* Poor continue to cross border as Myanmar health care fails to improve

After six-year-old That Pine became ill for four days, That Thin took him to a clinic in Myawaddy near the border in Mae Sot, Tak Province, Thailand.

The father and son paid a tidy 60,000 kyat (about $60) for two trips there, but the doctor claimed to be stumped.

“He got worse. He wasn’t eating enough,” That Tin told “His body temperature was very hot, but sometimes he would shiver.”

In the end, That Tin was cornered and had no choice, and he took his son across the border to the Mae Tho Clinic (MTC) in Mae Sot, where thousands of people from Karen State and other parts of Myanmar traveled to seek the health care that still exists for them Basically unavailable in your own country.

There, he learned of his son’s life-threatening illness, which was so complex that even Burmese doctors missed it, and was nothing but malaria.

Soaring investment and widely praised government reforms have yet to permeate Myanmar’s health care sector — which remains hampered by education, bureaucracy and corruption problems that plague the country. The government vowed this year to achieve universal health care by 2030, but currently spends more than 3% of its budget on health care, or $11 per person.

In fact, little has changed in decades. Myanmar has long suffered from a chronic lack of affordable healthcare facilities and qualified medical personnel. And what they can’t find in China, patients will go abroad to find it.

Tin, a carpenter who earns between US$100 and US$200 a month, said the cost of any kind of health care in Myanmar far exceeded his budget.

“We used to go to a hospital in Myawaddy, but I don’t have the money to go to the hospital now.”

The My Tao Clinic, located across the border, remains the main source of healthcare for Burmese who either cannot afford services at home or have access to appropriate facilities. The clinic estimates that on average, more than 100 children from Myanmar are treated every day.

As concluded in an annual report by the clinic last year, “a lack of accessible and affordable healthcare remains a major factor driving large numbers of patients to seek healthcare at[Mei Tao Clinic]”.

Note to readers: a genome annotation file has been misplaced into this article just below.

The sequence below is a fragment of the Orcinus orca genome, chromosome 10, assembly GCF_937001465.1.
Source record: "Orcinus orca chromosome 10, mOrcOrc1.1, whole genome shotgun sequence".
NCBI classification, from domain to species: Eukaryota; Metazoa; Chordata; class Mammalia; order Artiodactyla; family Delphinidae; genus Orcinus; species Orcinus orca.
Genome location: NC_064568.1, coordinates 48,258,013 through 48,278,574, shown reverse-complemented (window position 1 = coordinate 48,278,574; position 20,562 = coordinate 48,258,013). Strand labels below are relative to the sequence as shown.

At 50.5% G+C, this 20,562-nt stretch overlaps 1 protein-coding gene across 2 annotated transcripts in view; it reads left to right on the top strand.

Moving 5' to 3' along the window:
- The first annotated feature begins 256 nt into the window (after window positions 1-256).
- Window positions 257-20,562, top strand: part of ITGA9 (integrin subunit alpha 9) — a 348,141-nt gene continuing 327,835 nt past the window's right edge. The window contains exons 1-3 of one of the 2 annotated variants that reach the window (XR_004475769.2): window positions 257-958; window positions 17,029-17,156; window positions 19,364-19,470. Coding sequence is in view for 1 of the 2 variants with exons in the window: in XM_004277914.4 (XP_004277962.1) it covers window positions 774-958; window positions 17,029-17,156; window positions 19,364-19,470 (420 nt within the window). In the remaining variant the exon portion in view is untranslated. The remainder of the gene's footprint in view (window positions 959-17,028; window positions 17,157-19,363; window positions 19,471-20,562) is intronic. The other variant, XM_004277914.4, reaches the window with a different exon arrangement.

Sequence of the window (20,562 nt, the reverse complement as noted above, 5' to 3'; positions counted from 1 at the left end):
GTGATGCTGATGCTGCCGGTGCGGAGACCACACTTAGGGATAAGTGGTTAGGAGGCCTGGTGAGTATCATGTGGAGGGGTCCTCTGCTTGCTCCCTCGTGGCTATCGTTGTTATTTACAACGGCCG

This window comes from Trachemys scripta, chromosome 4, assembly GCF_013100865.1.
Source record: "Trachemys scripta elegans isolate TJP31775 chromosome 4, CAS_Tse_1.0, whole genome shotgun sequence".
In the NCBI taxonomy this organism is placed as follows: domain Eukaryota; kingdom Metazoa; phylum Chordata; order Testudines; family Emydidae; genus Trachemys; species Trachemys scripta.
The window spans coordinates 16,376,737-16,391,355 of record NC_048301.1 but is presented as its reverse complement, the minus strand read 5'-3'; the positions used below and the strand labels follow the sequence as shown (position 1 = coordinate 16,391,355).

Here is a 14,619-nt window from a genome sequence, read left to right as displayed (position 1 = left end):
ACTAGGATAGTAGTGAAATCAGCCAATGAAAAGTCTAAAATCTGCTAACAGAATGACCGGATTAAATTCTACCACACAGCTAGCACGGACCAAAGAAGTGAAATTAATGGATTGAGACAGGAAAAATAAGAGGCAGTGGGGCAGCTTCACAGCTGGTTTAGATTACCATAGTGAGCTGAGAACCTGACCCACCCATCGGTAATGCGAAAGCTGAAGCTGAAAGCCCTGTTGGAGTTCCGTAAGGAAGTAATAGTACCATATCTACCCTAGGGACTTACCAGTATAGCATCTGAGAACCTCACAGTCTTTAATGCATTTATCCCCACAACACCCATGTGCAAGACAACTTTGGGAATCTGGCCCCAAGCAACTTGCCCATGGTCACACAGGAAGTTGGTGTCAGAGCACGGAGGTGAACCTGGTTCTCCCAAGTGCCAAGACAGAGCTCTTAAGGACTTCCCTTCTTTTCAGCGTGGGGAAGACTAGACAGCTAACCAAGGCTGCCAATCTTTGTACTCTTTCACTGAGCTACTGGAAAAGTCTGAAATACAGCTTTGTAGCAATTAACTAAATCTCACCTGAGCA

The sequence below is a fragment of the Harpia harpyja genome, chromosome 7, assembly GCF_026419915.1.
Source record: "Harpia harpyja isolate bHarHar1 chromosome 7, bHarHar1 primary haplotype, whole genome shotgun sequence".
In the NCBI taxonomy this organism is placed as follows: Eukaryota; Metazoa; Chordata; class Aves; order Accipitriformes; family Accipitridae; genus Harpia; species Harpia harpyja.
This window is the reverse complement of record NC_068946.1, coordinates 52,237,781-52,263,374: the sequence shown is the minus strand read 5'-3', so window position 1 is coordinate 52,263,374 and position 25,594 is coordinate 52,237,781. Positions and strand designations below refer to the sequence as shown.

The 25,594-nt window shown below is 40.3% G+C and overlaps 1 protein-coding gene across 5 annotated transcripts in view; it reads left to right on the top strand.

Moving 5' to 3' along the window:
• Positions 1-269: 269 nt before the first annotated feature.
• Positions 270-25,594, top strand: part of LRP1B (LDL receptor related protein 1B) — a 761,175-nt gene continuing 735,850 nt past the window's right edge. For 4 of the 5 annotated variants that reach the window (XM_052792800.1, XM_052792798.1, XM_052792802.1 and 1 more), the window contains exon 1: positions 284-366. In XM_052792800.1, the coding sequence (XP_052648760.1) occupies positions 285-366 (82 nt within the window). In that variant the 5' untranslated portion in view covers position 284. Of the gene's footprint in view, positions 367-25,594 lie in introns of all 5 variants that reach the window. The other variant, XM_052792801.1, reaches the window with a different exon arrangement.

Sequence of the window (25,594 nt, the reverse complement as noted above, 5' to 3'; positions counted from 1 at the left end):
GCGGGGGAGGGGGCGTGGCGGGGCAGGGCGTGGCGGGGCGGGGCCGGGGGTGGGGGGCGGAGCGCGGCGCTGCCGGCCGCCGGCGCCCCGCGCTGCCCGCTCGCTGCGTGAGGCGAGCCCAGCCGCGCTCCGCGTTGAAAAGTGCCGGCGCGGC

The clinic began operating in 1988, in part to provide medical care to the tens of thousands of Burmese who fled to Thailand to escape the decades-long civil war in Karen state.

However, Meitao medical beauty cannot cure all diseases. In 2006, the clinic established the Myanmar Children’s Medical Fund (BCMF) to help treat chronically ill children and get them into hospitals in Thailand for ailments the clinic cannot handle.

The number of children living with chronic diseases has steadily increased in recent years.

“The number of children covered by BCMF increased from 56 in 2012 to 144 in 2013. From January to October of this year, there have been 116 patients,” said Kathryn Delahunti, Volunteer Program Officer.

Delahunti added that BCMF uses funds from donors in Canada, Europe and the United States to help children who would otherwise die from chronic diseases.

Six-year-old Htu Htu Lin from Mon State came to the clinic because his family had nowhere to turn. The boy had been being treated for liver disease at Yangon General Hospital, but then his parents ran out of money.

Doctors told the family they needed to see the hospital every three months.

“But we can only go every six months,” Htu Htu Lin said.

The family had to pay about $1,500 for treatment at Yangon Hospital before their savings were depleted.

“We spent a lot of money…but nothing changed for me,” the boy said.

The poor state of the health care sector is something Myanmar government officials have more openly acknowledged.

Vice President Sai Mauk Kham told a conference in the capital Nay Pyi Taw in April that the country needed to improve its healthcare infrastructure, which he acknowledged had drawn a lot of criticism.

Despite increased efforts over the past three years, there has been no major progress in healthcare standards in the country, he said, adding that specific short- and long-term goals need to be set and pursued.

But the BCMF noted in its report last year that while government spending on health care has increased from previous years, it still accounts for only 3.9 percent of the country’s total budget, while military spending accounts for more than 20 percent.

Local and international human rights groups have also noted a failure to make healthcare a national priority.

“What we’ve seen so far is that the government has no will to seriously address this issue,” said Naing Min of the Mae Sot Committee for the Protection and Promotion of Children’s Rights.

Such failures will continue to drive more Burmese across the border for medical treatment, he added.

“They have no choice.”

*This article first appeared on on November 19, 2014.

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